Aine Davis (left) at an ISIS training camp. Picture: Facebook
November 13, 2023
A 39-year-old man who was originally from Hammersmith has been jailed after admitting charges relating to the funding of terrorism.
A court at the Old Bailey had heard how Aine Leslie Davis had arranged with his wife Amal El-Wahabi for thousands of pounds to be smuggled into Turkey in January 2014.
However, police seized the money before it could be taken abroad. El-Wahabi was arrested and an analysis of her phone revealed calls and messages between her and her husband to arrange the smuggling of 20,000 Euros.
Officers also recovered images Davis had sent of himself to El-Wahabi. One showed him holding a Kalashnikov, with a group of other men believed to be Daesh members. Davis denied knowing that he was in an Islamic State training camp and said he posed holding the gun as a joke.
In November 2014, El-Wahabi, who as two children with Davis, was jailed for 28 months. El-Wahabi claims that Davis had told her he would take another wife in Syria if she didn’t do what he ask. She paid a friend, university student Nawal Msaad, to bring the money but she was cleared after a trial at the Old Bailey when her defence said that she didn’t know the money was intended to be given to ISIS.
Davis was detained in Turkey in the following year and jailed for seven-and-a-half years by the Turkish authorities for being a member of Daesh otherwise known as Islamic State.
When he completed this sentence, he was deported to the UK last August and arrested by counter terrorism officers at Luton Airport on 10 August 2022.
At the Old Bailey on Monday, 13 November, he was sentenced to eight years' imprisonment after pleading guilty at a hearing on 16 October.
Davis has been named as Jihadi Paul, one of the ISIS Beatles, a group of four men from Britain who joined Islamic State. Although, members of the alleged group were known to him, he has always denied being present when any hostages were taken or killed. He has never been convicted of any offences in connection with the activity of this group and he continues to claim he spent most of his time in the region in Turkey rather than Syria.
He is the only alleged member of the group of four to face trial in the UK. Mohammed Emwazi, the man nicknamed "Jihadi John", and the one who a number of hostages said carried out the executions, was killed by a drone strike in Syria in November 2015 on the same day that Davis was arrested in Turkey.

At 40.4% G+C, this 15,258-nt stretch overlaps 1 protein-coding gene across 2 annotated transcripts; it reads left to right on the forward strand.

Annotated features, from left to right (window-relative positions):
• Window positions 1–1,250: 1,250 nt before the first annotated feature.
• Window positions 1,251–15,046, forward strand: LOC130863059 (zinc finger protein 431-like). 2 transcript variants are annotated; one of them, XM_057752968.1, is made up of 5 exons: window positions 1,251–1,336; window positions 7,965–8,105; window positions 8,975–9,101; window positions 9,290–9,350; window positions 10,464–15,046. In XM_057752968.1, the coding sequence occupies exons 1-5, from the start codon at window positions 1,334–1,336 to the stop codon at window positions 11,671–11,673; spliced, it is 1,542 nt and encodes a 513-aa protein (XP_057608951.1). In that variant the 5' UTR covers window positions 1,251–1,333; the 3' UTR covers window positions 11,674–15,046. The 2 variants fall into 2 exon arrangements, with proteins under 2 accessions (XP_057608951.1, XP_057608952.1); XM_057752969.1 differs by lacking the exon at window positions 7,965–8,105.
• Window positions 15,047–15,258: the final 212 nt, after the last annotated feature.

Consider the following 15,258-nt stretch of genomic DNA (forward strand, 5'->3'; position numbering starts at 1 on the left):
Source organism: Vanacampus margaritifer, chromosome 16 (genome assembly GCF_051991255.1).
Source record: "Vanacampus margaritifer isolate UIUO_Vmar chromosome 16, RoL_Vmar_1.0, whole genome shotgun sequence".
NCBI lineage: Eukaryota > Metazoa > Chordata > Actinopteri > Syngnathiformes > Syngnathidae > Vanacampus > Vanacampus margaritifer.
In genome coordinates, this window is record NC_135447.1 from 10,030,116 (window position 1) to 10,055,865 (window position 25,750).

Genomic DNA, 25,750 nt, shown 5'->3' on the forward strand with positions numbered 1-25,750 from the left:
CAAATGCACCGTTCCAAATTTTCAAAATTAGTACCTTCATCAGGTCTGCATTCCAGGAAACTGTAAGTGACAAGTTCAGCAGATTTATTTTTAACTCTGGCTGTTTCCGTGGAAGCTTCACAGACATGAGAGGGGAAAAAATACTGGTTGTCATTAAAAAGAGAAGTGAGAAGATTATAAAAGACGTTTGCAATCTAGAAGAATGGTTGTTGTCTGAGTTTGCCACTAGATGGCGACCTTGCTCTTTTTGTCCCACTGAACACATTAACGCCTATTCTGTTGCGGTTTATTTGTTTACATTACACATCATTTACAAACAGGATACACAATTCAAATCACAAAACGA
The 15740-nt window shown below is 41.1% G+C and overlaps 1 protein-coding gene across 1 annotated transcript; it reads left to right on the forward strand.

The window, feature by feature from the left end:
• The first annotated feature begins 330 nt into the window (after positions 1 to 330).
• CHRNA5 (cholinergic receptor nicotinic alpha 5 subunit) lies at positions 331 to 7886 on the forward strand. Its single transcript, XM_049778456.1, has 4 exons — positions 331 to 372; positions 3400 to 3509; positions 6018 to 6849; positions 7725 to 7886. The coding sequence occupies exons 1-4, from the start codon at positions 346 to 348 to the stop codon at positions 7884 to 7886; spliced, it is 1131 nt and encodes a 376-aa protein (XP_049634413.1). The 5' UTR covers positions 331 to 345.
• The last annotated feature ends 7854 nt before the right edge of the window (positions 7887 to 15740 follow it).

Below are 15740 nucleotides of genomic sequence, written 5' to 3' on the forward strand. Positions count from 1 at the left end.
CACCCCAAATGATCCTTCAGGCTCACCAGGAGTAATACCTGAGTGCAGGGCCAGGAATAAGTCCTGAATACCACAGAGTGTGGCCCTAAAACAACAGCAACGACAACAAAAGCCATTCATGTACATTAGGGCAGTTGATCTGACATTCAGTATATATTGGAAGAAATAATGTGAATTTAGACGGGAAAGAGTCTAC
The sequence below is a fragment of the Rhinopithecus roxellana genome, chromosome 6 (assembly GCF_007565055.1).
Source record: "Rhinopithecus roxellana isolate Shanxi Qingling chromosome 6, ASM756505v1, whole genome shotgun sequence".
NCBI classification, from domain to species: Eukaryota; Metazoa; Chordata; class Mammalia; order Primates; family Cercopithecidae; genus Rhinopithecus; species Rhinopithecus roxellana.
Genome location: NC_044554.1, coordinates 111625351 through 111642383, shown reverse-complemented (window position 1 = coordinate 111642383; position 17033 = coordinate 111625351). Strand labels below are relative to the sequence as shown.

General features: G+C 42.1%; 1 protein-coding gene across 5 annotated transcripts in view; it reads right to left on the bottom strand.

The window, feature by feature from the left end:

The two others believed to be part of the group, El Shafee Elsheikh (Ringo) and Alexanda Kotey (George), were captured in Iraq in January 2018 and extradited to the US where they have been jailed for life. As part of the terms of their extradition, they were not given the death penalty.
Kotey is suspected of helping to organise a terror plot in 2014 which aimed to murder soldiers and police officers. The alleged plan was to attack the former Shepherd’s Bush police station in Uxbridge Road and the army barracks in South Africa Road and then make a getaway on mopeds. Kotey was reportedly in regular communication with medical student Tarik Hassane, who was jailed for life in 2016 for conspiring to commit a terrorist murder and ordered to serve a minimum of 21 years for his part as ringleader of the gang.
Alexanda Kotey (left) and El Shafee Elsheikh (right)
Elsheikh was captured by the Western-backed Syrian Democratic Forces. He was responsible for guarding prisoners and subjected them to waterboarding and mock executions. Born in the Sudan he grew up in White City and supports QPR as does Kotey. At one point he preached from a stall outside Shepherd's Bush Tube Station. He studied engineering at Acton College then worked as a mechanic and on the funfair when it visited Shepherd's Bush Green. His youngest brother Mahmoud also joined ISIS as and was killed in Tikrit, Iraq, in April 2015.
Davis grew up in the Hammersmith area as well as spending part of his childhood in Gambia. His mother is a dinner lady who worked at Latymer Upper School and his father was an employee of John Lewis who had 13 children by four different women.
Earlier in his life he was a low-level drug dealer in the area with the nickname ‘Biggz’ but was sent to a young offenders’ institution after being caught in the back of a taxi with a firearm in 2004. Whilst incarcerated he converted to Islam but on his release, he found work as a tube driver. He first went to Syria with Lotey in February 2012 and knew Emwazi from a mosque in west London. He was named as a co-conspirator but the evidence provided by the hostages suggested there were only three of their captors who had British accents and the US did not seek extradition for Davis in connection with the murder of the hostages.
Commander Dominic Murphy, who leads the Met’s Counter Terrorism Command, said, “Davis arranged for a large sum of money to be smuggled from the UK to fund the terrorist activities of Daesh – a group he had travelled to Syria to join.
“It has been nearly ten years since Davis committed these crimes, and I hope this case sends a message that we will relentlessly pursue and seek to prosecute anyone involved in terrorism both in the UK and abroad, no matter how much time has passed.
“The Met and the entire Counter Terrorism Policing network works closely with international partners to bring to justice people like Davis who go to lengths to fund terrorist groups.”
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